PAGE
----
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State treasurer latest to declare housing a human right

Tabitha Mueller
Tabitha Mueller
Election 2022Housing

“Housing is a human right” is a phrase echoed by housing justice activists across the country. Only recently have Nevada officials taken up the cry.

At a Reno City Council special meeting last week focused on affordability problems, state Treasurer Zach Conine discussed his office’s initiative to set up a state infrastructure bank serving as a revolving loan fund to support the development and acquisition of affordable housing. He explicitly tied that and other housing initiatives to what he called “our moral compass, which says unequivocally that housing is a human right.”

“We’re going to need to try things you haven’t tried before,” Conine said at the meeting. “We’re going to have to take some risks.”

In an interview Monday, Conine — who is up for re-election in 2022 — said his stance is far from unique, and housing insecurity is tied to long-term mental health issues, gaps in education and other problems.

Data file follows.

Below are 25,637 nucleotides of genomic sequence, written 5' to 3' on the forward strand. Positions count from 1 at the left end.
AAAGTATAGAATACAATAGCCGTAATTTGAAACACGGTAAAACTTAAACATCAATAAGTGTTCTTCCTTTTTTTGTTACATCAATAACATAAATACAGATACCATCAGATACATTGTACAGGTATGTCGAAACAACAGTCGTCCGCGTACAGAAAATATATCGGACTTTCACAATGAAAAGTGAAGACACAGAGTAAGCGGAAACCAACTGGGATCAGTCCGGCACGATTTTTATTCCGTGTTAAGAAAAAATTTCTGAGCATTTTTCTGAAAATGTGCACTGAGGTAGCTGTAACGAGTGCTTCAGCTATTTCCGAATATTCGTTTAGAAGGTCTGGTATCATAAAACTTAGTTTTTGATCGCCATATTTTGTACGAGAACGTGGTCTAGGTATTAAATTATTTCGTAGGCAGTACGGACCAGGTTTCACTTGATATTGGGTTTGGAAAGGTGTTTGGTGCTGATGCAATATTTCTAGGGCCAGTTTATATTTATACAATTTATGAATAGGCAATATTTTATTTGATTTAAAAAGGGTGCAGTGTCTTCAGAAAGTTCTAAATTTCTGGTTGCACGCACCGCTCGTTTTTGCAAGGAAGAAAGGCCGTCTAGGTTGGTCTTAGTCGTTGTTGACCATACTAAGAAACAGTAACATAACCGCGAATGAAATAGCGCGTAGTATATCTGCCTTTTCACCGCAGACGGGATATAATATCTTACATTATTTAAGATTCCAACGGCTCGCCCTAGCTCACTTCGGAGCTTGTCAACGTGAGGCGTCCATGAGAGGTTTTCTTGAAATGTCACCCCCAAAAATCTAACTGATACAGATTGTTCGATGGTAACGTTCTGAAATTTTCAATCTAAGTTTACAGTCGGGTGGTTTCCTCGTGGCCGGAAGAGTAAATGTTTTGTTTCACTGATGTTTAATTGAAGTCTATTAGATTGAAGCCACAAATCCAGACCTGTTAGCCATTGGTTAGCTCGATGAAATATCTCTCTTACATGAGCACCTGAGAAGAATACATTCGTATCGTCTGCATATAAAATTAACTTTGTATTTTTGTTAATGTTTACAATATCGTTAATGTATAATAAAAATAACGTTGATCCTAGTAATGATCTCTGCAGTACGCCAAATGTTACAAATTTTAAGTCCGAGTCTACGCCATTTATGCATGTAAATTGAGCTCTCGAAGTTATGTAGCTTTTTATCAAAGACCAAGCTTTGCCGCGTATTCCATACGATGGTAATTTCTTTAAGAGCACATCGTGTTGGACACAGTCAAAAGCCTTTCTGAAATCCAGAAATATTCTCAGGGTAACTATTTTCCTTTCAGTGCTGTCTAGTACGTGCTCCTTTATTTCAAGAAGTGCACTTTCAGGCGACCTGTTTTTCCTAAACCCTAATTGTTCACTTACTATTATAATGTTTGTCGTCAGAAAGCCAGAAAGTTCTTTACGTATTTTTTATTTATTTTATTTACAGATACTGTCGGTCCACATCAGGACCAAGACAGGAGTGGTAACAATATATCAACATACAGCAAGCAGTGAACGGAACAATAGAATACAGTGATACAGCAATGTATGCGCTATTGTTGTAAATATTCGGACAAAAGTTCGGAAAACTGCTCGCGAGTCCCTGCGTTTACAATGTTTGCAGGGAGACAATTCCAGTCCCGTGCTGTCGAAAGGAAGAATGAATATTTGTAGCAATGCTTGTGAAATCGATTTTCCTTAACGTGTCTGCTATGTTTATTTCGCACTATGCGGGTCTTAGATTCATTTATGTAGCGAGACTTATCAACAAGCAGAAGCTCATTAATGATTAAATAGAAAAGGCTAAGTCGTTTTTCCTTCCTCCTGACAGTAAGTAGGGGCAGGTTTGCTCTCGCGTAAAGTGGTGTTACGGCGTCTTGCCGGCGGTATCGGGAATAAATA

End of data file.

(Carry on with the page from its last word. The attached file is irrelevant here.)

“When we look at housing being a right, we’re simply focused on ‘these are things that Nevadans need to exist,’” he said.

Conine’s recent statements echo a shift in the political sphere among Democrats. The statement is a recognition of a right that advocates note could be a harbinger for more resources dedicated to solving the affordability crisis and increased accountability measures surrounding evictions, rent increases, and criminalization of unsheltered people.

Lawmakers in the 2021 legislative session such as state Sen. Dina Neal (D-North Las Vegas) declared housing to be a human right, but several measures directed at making housing more affordable failed to make headway during the 120-day session.

Conine said before he was born, his parents lived in a Volkswagon van until they could afford a place. He remembers his parents’ struggles and knows that it’s even more challenging to find stable housing in today’s economic climate.

“I don’t have to worry about housing; I’m lucky,” he said. “But a lot of Nevadans are spending too much of their time focused not on how they can build a better life for themselves and their family, but on how they can get through tomorrow, how they can make rent this month.”

Editor’s Note: This story appears in Indy 2022, The Nevada Independent’s newsletter dedicated to comprehensive coverage of the 2022 election. Sign up for the newsletter here.


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